Many children who live in the 21st century like to play a game in the pool called Marco Polo. The man who lived from 1254-1324 certainly knew a lot about water because he was born and raised in Venice. His father Niccolo and uncle Maffeo traveled world-wide as successful merchants. It appears that Marco did not even meet his father until he was a teenager because due to his father’s long absences from home. When Niccolo returned to Venice in 1270, he did not know that his wife had died nor that she had bore a son. Marco accompanied Niccolo when he left on the next business trip in 1272. The journey would take them to Jerusalem, Persia, Armenia, Turkey and the Mongolian Empire where Marco met Kublai Khan, the grandson of Genghis Khan.

Few Europeans could imagine the palace of Kublai Khan who dressed in robes of silk and gold and lived in a building so large that 40,000 people could dine at the same time. Marco and he became good friends. Marco became an official royal messenger and tax collector for the Emperor traveling to Indonesia, India and Africa. He learned how to use native weapons like the bow and arrow, discovered how coal could be used for fuel, and used their paper currency for trade. Polo became fluent in the Mongolian language. His journals describe exotic animals like the rhinoceros, peacock and rhinoceros unknown to the Western world.

The Emperor was generous to his people, but eventually a war with Japan caused unrest. Polo could not leave without the Emperor’s permission. When he finally returned to Venice at age 38,  they were at war with Genoa. Polo was imprisoned. There he met another prisoner named Rustichello who encouraged him to record his world -wide journeys. By the time he got out of prison, Polo had inherited his father and uncle’s fortunes. Europe was about to enter the age of exploration. Sailors and cartographers based their calculations on his journals. Christopher Columbus decided to sail west to get to China discovering a new continent in the process.

As you see, this concise biography is not written simply to explain one life but to show the influence and future consequences of his fascinating life. The editors say that the book is aimed at the 7-10 age group and I feel that they are on target. The illustrations help to visualize the textual descriptions and the maps give a flavor of the knowledge of the period. I believe that most of the information is accurate though there is a dearth of written documentation. Both children and adults can use this book as an introduction to a study of religions, trade and culture of regions not well known to the Western world in the thirteenth century. Children may have a better understanding of just what they mean when they say, “Marco….Polo” in the pool.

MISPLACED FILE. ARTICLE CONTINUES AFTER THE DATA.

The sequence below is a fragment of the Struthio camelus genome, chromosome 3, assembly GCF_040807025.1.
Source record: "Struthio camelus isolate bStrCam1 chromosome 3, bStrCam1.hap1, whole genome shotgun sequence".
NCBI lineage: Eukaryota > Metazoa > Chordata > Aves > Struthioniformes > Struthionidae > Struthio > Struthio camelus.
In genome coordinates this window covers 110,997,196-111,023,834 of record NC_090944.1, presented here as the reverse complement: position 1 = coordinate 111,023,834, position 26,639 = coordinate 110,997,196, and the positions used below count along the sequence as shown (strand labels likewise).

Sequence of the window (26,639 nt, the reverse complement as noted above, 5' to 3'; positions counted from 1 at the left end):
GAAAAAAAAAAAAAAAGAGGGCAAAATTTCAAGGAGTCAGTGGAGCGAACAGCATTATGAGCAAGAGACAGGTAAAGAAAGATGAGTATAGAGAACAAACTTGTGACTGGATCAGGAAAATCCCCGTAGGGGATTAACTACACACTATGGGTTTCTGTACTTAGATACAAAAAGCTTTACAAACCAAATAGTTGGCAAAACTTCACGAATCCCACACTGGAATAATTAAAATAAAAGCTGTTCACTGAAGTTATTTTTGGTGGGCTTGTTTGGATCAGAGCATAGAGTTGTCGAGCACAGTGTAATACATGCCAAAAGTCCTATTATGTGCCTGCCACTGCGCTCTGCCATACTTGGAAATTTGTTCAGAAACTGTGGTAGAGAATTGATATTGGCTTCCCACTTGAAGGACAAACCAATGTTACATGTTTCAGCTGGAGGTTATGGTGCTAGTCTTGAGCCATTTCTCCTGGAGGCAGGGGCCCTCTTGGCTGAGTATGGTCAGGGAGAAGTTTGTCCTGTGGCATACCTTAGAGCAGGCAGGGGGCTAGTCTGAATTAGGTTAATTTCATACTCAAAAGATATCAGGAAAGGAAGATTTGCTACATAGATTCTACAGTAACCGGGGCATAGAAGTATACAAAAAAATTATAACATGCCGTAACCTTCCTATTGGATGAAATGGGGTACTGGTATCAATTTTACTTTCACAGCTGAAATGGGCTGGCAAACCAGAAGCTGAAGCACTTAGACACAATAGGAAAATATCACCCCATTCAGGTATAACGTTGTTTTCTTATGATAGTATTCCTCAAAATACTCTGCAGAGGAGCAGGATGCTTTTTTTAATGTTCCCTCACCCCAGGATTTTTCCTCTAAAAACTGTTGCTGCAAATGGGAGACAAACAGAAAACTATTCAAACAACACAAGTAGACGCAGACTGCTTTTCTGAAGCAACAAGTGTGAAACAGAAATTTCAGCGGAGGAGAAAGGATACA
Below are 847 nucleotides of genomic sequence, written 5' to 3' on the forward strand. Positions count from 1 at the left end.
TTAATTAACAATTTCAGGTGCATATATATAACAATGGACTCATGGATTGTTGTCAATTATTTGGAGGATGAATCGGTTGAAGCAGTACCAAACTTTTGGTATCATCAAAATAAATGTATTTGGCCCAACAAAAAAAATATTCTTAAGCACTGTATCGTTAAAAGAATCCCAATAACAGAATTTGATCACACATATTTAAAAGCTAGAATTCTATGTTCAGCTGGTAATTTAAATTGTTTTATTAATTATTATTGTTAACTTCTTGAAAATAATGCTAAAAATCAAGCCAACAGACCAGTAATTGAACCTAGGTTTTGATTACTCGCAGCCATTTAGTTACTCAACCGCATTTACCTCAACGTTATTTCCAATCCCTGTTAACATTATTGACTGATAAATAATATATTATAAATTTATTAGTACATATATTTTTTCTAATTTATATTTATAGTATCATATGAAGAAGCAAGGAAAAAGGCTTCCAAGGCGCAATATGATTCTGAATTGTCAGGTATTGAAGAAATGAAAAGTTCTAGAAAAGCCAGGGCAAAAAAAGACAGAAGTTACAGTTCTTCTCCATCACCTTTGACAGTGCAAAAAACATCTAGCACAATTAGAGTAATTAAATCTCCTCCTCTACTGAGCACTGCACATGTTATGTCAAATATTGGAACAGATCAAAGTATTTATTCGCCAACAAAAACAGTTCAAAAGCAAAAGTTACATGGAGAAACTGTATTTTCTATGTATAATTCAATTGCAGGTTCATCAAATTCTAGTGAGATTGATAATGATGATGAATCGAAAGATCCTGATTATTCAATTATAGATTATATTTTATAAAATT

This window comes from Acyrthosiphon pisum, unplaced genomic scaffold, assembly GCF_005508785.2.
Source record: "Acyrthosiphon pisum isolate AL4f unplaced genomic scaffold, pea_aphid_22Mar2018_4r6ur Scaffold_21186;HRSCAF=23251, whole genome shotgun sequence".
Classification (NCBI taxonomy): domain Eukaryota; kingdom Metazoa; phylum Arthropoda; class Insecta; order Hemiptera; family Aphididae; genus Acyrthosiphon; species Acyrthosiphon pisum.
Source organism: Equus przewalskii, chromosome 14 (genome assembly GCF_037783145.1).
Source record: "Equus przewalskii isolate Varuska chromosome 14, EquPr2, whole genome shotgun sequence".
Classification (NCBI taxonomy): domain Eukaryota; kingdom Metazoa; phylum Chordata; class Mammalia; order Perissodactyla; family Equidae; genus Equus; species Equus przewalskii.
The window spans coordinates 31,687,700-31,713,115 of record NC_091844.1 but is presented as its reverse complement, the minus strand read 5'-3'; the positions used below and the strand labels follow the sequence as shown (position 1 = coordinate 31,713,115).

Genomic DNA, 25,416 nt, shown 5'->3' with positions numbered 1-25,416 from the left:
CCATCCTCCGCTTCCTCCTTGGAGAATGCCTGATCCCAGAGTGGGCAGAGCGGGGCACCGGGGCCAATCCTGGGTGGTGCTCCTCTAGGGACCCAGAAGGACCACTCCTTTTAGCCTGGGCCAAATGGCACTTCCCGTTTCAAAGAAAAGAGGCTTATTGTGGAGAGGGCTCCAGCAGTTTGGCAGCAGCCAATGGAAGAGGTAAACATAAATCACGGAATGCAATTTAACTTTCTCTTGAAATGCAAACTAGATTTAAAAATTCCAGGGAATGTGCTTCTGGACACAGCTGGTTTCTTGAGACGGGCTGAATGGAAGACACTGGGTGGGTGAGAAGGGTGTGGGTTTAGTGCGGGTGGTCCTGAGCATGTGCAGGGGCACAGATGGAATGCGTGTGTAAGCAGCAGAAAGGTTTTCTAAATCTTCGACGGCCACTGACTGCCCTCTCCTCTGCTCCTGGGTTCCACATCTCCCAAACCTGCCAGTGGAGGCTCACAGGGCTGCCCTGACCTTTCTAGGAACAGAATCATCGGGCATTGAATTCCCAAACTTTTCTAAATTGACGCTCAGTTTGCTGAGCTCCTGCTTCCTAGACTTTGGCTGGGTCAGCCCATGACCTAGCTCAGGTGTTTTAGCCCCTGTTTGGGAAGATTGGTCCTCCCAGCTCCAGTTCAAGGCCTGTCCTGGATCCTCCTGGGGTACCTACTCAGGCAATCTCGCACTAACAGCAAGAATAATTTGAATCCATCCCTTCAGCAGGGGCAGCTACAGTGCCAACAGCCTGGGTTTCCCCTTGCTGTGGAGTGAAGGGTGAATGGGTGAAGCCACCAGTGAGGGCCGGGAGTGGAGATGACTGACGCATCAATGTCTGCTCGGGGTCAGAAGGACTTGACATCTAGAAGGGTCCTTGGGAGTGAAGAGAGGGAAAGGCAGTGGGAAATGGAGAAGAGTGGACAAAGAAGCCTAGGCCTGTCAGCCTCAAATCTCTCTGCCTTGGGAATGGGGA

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History for Kids: An Illustrated Life of Harry Houdini

By Charles River Editions


Harry was born Ehrich Weisz in Budapest, Hungary in the year 1874. His father was a trained lawyer who moved to Wisconsin due to discrimination against Jews. Here he became a  rabbi moving from congregation to congregation to support his wife and six children.

At the age of nine, Ehrich was already putting on magic shows in his backyard, When he was twelve he tried his hand at magic by traveling west. He soon moved back to New York to join his father where he worked as a messenger and factory worker while training and developing his body into that of an athlete. He discovered the French magician Robert Houdin and added an I to his name. For a while Ehrich put on magic shows with his younger brother Theo. Ehrich became Harry Houdini. When he met Bess, he teamed up with her magic card act, and they worked to develop new magic show acts. Harry began developing his escape acts beginning with escaping from a steamer trunk and then handcuffs. The tricks became more and more elaborate. After visiting a mental hospital, Harry came up with the idea of escaping from a straitjacket. A man named Martin Beck discovered Harry and booked him for a European tour. At this time he learned the swallowing forty needles trick. All throughout Europe, Harry perfected his handcuff escape and straitjacket tricks and added a new trick which was to escape from a tank filled with water.

By the turn of the twentieth century, Harry and Bess were rich. He tried other pursuits like writing diaries and magic books. Then he became obsessed with “death-defying” stunts. He threw his manacled body over bridges and dove handcuffed into rivers. He even performed an escape from being buried alive stunt that almost killed him. Harry was no longer a young man. His kidneys were failing, but he refused to quit. Harry became a pilot; he developed an interest in the movies believing that they would replace stage shows one day. But one night after being punched in the stomach, he collapsed during a performance suffering from appendicitis. Harry ignored his pain and refused to cancel the performance. Houdini died on Halloween night in 1926 at the age of fifty two. His life could best be summed up in his dying words, “Dash, I am getting tired and I can’t fight it any more.”

This biography is replete with photographs and posters from the family and mentors as well as pictures of some of the more famous Houdini stunts. Children age seven and older will find his personal struggle, moral character and determination inspiring. The story moves along quickly and is well written. Boys and girls, and of course, magic lovers will find it an interesting read.